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Vomiting and diarrhoea and when to see us

_Vomiting-and-diarrhoea-and-when-to-see-us

Vomiting and diarrhoea are two words most people don't want to talk about, let alone have to deal with when it comes to their pet. Thankfully, we have a summary of what you need to know so you don't have to dwell on these words for too long!

Most dogs and cats suffer from either (or both) of these at some point in their life. A common cause is 'dietary indiscretion' which is just our way of saying your pet ate something he shouldn't.

If your pet has a vomit or a bout of diarrhoea you should withhold food for a few hours (gastric rest), offer fluids for rehydration and feed a bland diet for a few days. After this, your pet will most likely recover without a problem.

Unfortunately there are times when vomiting and diarrhoea become a little more serious and that's when you need to call on us.

 

You should seek advice if your pet:

  • Vomits more than once

  • Has multiple bouts of diarrhoea

  • Seems lethargic or is off his food

  • Might have ingested something he shouldn't

  • Has been losing weight recently

If you have a puppy or a kitten with diarrhoea or vomiting we recommend you get them checked with us no matter what as their little bodies don't have much reserve and they can go downhill very quickly.

It's best to ask us for advice if you are concerned about your pet. We might not be able to clean your carpet but we can help put your mind to rest!

 
Can my dog eat that?

Are you aware of some of the potential doggy dangers out there? We've compiled a quick list for you below.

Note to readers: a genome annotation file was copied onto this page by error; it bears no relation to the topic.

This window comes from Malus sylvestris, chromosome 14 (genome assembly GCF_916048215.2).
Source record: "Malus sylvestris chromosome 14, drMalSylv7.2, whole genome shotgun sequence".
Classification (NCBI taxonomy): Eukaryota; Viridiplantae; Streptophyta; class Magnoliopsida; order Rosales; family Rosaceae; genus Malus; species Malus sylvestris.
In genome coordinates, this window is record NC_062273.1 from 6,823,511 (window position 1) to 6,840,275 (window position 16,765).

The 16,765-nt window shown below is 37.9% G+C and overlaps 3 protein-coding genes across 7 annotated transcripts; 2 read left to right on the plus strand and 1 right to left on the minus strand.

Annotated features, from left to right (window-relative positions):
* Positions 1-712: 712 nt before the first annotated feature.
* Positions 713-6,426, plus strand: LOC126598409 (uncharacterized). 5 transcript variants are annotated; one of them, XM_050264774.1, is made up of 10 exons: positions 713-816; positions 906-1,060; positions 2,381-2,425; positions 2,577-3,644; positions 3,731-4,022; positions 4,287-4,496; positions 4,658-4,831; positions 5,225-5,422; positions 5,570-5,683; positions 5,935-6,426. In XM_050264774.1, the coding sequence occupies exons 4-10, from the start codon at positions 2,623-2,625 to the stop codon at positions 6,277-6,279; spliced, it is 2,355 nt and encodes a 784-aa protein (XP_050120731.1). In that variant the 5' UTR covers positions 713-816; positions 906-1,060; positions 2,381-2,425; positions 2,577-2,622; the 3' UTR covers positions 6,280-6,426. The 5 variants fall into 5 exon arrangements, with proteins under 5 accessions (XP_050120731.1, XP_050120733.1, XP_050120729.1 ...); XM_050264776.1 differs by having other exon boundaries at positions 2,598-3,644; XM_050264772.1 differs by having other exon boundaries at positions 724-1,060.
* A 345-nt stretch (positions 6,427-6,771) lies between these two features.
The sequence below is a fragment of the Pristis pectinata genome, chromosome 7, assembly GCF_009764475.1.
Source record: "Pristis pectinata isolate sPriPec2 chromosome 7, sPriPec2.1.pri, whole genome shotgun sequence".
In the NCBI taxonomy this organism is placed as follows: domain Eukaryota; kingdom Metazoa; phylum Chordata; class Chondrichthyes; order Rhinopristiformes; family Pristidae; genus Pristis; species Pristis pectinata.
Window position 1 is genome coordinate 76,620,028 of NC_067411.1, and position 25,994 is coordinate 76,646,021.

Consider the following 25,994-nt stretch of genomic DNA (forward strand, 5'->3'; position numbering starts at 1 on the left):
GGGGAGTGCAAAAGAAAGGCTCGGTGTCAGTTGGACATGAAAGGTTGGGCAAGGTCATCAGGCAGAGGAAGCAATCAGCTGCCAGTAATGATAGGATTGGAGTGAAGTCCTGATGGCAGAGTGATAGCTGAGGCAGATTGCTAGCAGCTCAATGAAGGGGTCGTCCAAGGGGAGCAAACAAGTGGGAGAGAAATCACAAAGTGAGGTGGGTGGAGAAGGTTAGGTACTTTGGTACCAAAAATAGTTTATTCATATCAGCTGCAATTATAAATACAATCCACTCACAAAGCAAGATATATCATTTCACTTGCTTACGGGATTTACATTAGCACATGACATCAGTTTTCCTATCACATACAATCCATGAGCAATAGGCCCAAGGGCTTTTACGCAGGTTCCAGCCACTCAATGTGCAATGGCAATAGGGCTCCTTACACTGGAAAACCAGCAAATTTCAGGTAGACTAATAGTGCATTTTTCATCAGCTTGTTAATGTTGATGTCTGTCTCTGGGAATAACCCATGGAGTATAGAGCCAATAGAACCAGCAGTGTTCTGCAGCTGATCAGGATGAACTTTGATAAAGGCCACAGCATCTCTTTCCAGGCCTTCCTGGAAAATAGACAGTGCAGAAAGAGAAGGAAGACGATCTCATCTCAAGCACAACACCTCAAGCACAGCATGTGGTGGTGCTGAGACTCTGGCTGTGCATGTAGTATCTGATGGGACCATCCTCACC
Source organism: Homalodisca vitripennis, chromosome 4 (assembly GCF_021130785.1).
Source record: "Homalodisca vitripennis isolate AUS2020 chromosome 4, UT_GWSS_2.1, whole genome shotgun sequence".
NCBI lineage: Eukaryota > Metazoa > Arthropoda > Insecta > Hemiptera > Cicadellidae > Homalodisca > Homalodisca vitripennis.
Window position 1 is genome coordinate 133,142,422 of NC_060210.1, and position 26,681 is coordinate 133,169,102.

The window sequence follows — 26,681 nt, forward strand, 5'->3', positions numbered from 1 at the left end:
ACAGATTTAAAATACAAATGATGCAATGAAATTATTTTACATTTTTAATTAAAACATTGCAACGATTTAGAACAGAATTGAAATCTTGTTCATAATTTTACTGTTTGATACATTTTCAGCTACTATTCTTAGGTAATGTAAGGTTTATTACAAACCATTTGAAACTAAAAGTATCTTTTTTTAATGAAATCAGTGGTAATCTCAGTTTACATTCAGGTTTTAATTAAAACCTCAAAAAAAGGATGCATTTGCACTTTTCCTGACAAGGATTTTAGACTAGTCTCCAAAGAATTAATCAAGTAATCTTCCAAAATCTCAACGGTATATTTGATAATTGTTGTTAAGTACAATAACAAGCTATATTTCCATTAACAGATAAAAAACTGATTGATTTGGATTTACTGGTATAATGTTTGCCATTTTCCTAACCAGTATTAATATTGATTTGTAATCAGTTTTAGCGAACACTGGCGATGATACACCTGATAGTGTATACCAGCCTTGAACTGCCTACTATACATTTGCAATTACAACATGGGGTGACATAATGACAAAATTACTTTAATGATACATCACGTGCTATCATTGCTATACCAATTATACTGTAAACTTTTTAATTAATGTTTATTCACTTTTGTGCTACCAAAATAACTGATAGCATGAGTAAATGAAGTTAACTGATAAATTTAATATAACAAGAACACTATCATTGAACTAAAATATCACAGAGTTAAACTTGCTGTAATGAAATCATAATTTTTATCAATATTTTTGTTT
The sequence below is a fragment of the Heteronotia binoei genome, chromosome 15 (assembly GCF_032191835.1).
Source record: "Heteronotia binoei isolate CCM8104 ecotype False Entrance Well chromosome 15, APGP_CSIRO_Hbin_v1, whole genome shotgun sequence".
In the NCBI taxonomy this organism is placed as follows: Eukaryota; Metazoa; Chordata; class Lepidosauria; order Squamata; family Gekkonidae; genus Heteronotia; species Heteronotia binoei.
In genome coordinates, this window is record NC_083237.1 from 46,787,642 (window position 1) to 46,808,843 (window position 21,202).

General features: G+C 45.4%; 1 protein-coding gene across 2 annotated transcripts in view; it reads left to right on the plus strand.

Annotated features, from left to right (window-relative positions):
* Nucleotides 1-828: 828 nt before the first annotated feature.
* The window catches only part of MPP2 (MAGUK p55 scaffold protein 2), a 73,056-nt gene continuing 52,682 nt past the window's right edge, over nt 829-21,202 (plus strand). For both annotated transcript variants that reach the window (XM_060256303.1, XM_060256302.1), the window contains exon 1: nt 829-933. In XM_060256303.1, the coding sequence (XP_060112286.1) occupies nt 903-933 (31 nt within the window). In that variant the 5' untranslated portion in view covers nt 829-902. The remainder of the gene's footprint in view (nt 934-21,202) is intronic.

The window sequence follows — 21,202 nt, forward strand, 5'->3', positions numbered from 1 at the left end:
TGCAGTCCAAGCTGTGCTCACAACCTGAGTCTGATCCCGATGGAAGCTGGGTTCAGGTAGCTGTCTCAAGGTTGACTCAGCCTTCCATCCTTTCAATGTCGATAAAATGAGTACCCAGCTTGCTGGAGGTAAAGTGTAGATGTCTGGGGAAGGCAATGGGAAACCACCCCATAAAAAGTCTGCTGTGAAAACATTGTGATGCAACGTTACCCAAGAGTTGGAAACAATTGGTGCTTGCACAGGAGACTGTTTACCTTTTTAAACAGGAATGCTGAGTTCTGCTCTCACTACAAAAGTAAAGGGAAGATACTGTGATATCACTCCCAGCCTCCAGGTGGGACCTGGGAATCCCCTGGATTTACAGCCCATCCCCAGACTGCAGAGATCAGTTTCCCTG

This list is not complete and these are just a few of the hazards we find people forget about or are not aware of.

Grapes, sultanas and raisins: induce kidney failure in some dogs

Macadamia nuts: cause weakness, vomiting and diarrhoea

Avocados: lead to a stomach upset and the pip can also cause an obstruction if ingested

Onions, leeks, garlic and chives: ingestion leads to destruction of red blood cells

Chewing gum: contains Xylitol and this can cause weakness and seizures

Apricot, cherry and peach pips and apple seeds: contain cyanide and may cause poisoning

Corn on the cob: the corn might be digested, but the cob may lodge in the small intestine causing a blockage

Chocolate: you've probably heard this before, but remember chocolate is toxic to dogs and ingestion of just a small amount can be fatal – cooking chocolate and dark chocolate are the most dangerous

Rodent bait: can lead to blood clotting problems 3-14 days after ingestion

Snail bait: can cause seizures and even death

Stockings, undies, socks: are all attractive to dogs and can cause a nasty intestinal obstruction

 

Can my cat eat that?

Cats can be a bit fussier when it comes to what they will and won't eat but they can of course get themselves into trouble too. Again, this list is also not complete and if you are worried about your cat you should always ask us for advice.

 

Watch out for:

Household products: chicken bones, dental floss, yarn, string, lights and tinsel can lead to intestinal blockages

Certain chemicals: taste especially good to cats. Keep these locked away: antifreeze, bleach, detergents, fertilisers, herbicides, insect spray (e.g.ant rid) and rodent bait

Common houseplants: can be hazardous to your cat's health: lilies can cause kidney failure, and poinsettias and tulips can also cause problems

Human medicines: medicines such as paracetamol and antidepressants pose a serious threat to your cat, so keep them in a place they can’t get into

Dog flea and tick medication: a cat that shares a house with a dog that has had supermarket pyrethrin flea treatment is at risk. These can KILL your cat. Ask us for the safest flea prevention for ALL of your pets

If you think your pet might have ingested something toxic you should phone us for advice.

 

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Pets Health is a full service animal hospital with clinics located in Hilton and O’Halloran Hill. We are dedicated to helping you keep your best mate happy and healthy through each stage of their life with compassionate and reassuring veterinary care.

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O’Halloran Hill Vet Centre

123 Main South Road
O’Halloran Hill, SA 5158

Hilton Vet Centre

142 Sir Donald Bradman Drive
Hilton, SA 5033